Good or Bad: Free Stock Photo Websites

Free-to-use stock photo websites are becoming more and more popular with both photographers and businesses looking for copyright-free photos for their social media pages and websites.


Sites like Pexels and Pixabay allow anyone to download high quality photos for free, and no requirement to credit the photographer.


There are photographers out there that will think giving away your photos for free without credit is a bad idea and not for them but free stock photo websites aren't all that bad for photographers.


Pixabay user, Jill Wellington, says that she loves seeing her photos being used despite not being credited all the time.

Credit: Jill Wellington

"My photos have been on numerous book covers, magazine covers, album covers, in music videos, advertising, website design, on billboards, artists paint them, they’ve been made into needlepoint, puzzles, clothing...on and on and on!"


As a retired journalist, Jill received her first DSLR at age 52 and decided to learn photography through taking her camera out every day.

Credit: Jill Wellington

After winning several photo contests and selling photos on sites such as Etsy, Jill decided selling her work wasn't for her and set up her Pixabay account in 2014.


"I felt like photography was gifted to me in my later years and I wanted to gift it back to the world. Since I was taking so many photos every day, I did not want them to be hidden away on my computer only to be thrown away when I die.


"I finally decided to give them away for free hoping they would feel like beautiful gifts to those who found them and could use them. That’s when my photography exploded all over the world! I want it to be my legacy."

Credit: Jill Wellington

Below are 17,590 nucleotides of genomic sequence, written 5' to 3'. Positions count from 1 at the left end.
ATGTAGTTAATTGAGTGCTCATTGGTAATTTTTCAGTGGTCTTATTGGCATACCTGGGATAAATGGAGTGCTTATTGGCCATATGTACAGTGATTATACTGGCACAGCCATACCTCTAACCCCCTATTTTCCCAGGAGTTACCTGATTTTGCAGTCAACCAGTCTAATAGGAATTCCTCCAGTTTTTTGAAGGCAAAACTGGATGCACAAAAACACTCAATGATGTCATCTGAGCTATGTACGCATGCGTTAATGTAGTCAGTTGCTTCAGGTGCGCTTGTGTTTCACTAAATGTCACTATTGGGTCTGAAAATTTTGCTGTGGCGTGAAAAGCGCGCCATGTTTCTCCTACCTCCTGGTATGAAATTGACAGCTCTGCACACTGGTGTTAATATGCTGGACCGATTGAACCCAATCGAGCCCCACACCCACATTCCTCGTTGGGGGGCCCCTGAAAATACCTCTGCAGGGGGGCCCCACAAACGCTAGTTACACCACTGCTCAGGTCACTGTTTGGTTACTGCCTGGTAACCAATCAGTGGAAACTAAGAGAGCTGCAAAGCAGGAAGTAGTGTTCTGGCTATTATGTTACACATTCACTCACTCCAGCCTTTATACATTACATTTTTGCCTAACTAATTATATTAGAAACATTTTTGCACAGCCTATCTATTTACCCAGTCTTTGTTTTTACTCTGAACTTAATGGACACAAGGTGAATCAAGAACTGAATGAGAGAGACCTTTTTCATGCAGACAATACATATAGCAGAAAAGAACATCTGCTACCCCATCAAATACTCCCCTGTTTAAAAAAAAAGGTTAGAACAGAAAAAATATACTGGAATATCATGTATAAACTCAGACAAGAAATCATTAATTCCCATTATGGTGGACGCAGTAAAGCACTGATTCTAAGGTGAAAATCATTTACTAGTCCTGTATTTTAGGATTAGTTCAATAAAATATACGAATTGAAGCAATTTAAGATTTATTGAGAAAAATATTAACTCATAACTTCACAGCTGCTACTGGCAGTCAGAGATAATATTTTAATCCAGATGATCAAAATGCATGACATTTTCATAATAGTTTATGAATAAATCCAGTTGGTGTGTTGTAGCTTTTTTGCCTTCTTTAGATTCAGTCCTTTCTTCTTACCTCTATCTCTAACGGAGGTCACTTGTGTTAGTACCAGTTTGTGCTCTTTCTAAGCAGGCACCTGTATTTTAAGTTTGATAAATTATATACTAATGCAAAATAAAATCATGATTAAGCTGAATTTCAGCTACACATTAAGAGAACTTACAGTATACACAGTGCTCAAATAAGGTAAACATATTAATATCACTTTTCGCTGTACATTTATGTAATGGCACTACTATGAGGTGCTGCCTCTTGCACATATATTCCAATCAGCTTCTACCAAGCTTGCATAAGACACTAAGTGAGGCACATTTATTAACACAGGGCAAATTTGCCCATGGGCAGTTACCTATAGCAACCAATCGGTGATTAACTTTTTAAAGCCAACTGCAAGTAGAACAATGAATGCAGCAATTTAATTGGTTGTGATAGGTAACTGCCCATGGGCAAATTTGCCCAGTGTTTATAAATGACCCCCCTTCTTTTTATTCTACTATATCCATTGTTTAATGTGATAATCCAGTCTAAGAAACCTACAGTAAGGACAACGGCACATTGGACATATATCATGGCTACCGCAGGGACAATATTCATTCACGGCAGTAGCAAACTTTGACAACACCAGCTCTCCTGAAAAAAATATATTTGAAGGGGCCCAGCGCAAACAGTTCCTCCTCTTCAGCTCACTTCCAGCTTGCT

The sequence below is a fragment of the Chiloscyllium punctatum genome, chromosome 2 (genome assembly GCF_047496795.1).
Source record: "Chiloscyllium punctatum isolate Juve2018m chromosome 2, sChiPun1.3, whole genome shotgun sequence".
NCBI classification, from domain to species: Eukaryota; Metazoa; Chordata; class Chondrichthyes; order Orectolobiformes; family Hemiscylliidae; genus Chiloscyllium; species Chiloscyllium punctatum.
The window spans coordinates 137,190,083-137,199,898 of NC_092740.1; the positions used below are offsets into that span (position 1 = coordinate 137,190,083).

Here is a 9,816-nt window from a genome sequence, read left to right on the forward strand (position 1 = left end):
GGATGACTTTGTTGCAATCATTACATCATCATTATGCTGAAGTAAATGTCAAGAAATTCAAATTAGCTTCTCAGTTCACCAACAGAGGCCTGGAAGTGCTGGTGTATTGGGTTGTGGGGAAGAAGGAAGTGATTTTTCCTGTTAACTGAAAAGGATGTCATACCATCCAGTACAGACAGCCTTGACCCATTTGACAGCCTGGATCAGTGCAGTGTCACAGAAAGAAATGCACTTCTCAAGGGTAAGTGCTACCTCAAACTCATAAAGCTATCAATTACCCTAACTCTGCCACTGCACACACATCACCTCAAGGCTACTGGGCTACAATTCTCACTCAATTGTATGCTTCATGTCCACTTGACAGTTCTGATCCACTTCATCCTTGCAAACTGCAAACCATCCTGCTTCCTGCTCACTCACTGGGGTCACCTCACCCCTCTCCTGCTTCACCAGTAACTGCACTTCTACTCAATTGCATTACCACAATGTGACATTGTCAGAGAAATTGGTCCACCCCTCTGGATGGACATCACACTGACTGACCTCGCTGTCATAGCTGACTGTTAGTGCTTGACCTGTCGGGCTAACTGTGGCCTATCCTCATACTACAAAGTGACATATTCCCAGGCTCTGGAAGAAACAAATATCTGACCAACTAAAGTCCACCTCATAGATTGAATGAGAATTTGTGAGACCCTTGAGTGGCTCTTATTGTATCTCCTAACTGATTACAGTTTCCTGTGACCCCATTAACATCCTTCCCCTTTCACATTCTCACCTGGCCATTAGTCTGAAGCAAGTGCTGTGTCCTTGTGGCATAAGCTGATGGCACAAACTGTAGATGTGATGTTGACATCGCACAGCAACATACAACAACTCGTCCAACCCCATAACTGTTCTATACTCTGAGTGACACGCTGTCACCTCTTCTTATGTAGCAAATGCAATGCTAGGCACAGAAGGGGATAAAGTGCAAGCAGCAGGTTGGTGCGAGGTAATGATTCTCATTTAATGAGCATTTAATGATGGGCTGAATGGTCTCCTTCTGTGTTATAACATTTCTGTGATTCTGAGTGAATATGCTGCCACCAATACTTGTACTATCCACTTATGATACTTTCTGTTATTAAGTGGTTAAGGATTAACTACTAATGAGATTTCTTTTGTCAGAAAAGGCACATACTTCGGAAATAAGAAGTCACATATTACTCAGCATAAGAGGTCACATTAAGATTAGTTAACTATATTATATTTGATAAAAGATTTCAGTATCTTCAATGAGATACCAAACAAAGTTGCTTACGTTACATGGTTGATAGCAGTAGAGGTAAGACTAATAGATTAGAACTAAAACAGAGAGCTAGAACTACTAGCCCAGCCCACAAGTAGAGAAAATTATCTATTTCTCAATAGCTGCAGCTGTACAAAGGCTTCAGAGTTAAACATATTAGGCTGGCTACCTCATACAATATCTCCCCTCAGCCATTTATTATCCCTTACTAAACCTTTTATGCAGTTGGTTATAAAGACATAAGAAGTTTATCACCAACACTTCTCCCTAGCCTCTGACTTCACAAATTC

Now with over 18 million downloads, Jill has also managed to make tens of thousands of dollars in donations from the site.

"It’s absolutely unbelievable what has happened with my photography!"


Another photo stock user, Brett Sayles, has been using Pexels to share his photos with the world since 2018.

Credit: Brett Sayles

Brett holds the number 14 spot on the all-time download leader board.


After a 24-year hiatus from photography, Brett bought a DSLR in 2017 and began using Pexels as a way to share his photos with his friends.


"The next thing I know, I've got a few hundred thousand views and my photos were showing up in hundreds of web pages," Brett recalls.

Credit: Brett Sayles

"The real benefit for me is that I get to share my stuff with people all over the world. It's so much fun seeing my stuff in websites like NatGeo and the New York Times.


"It's even more fun to get contacted by someone that used a photo in one of their projects."


Similar to Jill, Brett receives monthly donations from people using the popular site.


However, Brett admits their is a downside to using the free platform, saying that it's only the big websites that tend to post without credit.


"But those are the rules," Brett says.

Credit: Brett Sayles

"People don't have to give credit, it's in the license. The bigger issue that can get me a little hot, is people downloading them and selling them on sites like Shutterstock, claiming they took them."


Another Pexels photographer, Roberto Nickson, says that if he uploaded the image to Pexels, he doesn't mind seeing his work online as that's what Pexels was made for.

Credit: Roberto Nickson

However, Roberto realises the possible negative effects Pexels can have on photographers.


"For someone who relies on photography as a career, there are limited income streams," Roberto says.


"Stock photography used to be a reliable one, that because of these sites I'm sure has become less reliable."

Credit: Roberto Nickson

Roberto also admits that he almost wants to remove his Pexels photos in solidarity with other photographers struggling to get paid for their work.


Unfortunately for Roberto, he's not seen a noticeable benefit from using Pexels and thinks the site has the power to 'cheapen you as a photographer'.


On the bright side, Pexels has given Roberto the chance to share his photos that would otherwise just sit on a hard drive.

Credit: Roberto Nickson

"I decided that I would like to contribute to help out the community with photos that would otherwise never be used in any meaningful way," he says about joining the platform.


Even with the downsides, photographers like Brett, Roberto, and Jill love using the free photo stock websites to share their photos with the world.


Follow Jill Wellington on Instagram here

Donate to Jill today

Follow Brett Sayles on Instagram here

Donate to Brett today

Follow Roberto Nickson on Instagram here

Donate to Roberto today

Join Pexels

Join Pixabay



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